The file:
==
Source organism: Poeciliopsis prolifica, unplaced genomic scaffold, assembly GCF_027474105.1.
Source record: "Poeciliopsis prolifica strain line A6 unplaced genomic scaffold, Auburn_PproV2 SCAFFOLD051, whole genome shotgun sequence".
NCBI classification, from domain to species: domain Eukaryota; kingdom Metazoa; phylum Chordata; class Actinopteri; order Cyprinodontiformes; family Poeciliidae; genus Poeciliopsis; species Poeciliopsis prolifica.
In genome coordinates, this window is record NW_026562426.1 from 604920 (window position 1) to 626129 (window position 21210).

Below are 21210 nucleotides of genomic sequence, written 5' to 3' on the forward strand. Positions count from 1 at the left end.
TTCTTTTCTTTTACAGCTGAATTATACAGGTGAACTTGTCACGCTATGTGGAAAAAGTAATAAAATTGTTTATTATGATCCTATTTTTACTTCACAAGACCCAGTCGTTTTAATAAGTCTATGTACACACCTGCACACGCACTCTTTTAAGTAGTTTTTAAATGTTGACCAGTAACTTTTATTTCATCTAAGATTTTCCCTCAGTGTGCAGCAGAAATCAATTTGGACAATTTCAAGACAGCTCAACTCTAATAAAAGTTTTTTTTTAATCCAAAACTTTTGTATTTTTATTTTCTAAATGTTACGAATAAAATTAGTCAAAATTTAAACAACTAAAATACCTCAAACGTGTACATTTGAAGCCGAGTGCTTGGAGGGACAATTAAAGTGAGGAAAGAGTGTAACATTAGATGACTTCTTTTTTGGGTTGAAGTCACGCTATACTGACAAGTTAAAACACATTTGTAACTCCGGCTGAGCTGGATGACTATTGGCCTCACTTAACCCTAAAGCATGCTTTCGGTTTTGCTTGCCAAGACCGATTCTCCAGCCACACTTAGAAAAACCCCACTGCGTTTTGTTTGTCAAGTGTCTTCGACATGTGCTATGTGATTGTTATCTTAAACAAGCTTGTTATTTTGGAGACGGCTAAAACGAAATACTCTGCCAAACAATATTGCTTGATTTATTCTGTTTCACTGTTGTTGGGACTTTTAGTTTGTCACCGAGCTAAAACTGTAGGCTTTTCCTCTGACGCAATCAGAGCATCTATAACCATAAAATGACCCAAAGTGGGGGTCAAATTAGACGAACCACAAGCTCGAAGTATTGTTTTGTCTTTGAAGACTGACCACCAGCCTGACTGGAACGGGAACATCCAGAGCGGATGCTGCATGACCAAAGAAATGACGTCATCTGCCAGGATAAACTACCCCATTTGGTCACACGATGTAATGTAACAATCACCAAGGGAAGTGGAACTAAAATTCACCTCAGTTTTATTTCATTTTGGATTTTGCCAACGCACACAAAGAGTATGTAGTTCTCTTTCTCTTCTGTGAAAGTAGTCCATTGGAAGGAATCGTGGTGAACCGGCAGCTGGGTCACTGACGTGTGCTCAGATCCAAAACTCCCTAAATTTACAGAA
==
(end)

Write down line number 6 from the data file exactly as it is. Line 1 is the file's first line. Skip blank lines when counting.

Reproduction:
TTCTTTTCTTTTACAGCTGAATTATACAGGTGAACTTGTCACGCTATGTGGAAAAAGTAATAAAATTGTTTATTATGATCCTATTTTTACTTCACAAGACCCAGTCGTTTTAATAAGTCTATGTACACACCTGCACACGCACTCTTTTAAGTAGTTTTTAAATGTTGACCAGTAACTTTTATTTCATCTAAGATTTTCCCTCAGTGTGCAGCAGAAATCAATTTGGACAATTTCAAGACAGCTCAACTCTAATAAAAGTTTTTTTTTAATCCAAAACTTTTGTATTTTTATTTTCTAAATGTTACGAATAAAATTAGTCAAAATTTAAACAACTAAAATACCTCAAACGTGTACATTTGAAGCCGAGTGCTTGGAGGGACAATTAAAGTGAGGAAAGAGTGTAACATTAGATGACTTCTTTTTTGGGTTGAAGTCACGCTATACTGACAAGTTAAAACACATTTGTAACTCCGGCTGAGCTGGATGACTATTGGCCTCACTTAACCCTAAAGCATGCTTTCGGTTTTGCTTGCCAAGACCGATTCTCCAGCCACACTTAGAAAAACCCCACTGCGTTTTGTTTGTCAAGTGTCTTCGACATGTGCTATGTGATTGTTATCTTAAACAAGCTTGTTATTTTGGAGACGGCTAAAACGAAATACTCTGCCAAACAATATTGCTTGATTTATTCTGTTTCACTGTTGTTGGGACTTTTAGTTTGTCACCGAGCTAAAACTGTAGGCTTTTCCTCTGACGCAATCAGAGCATCTATAACCATAAAATGACCCAAAGTGGGGGTCAAATTAGACGAACCACAAGCTCGAAGTATTGTTTTGTCTTTGAAGACTGACCACCAGCCTGACTGGAACGGGAACATCCAGAGCGGATGCTGCATGACCAAAGAAATGACGTCATCTGCCAGGATAAACTACCCCATTTGGTCACACGATGTAATGTAACAATCACCAAGGGAAGTGGAACTAAAATTCACCTCAGTTTTATTTCATTTTGGATTTTGCCAACGCACACAAAGAGTATGTAGTTCTCTTTCTCTTCTGTGAAAGTAGTCCATTGGAAGGAATCGTGGTGAACCGGCAGCTGGGTCACTGACGTGTGCTCAGATCCAAAACTCCCTAAATTTACAGAA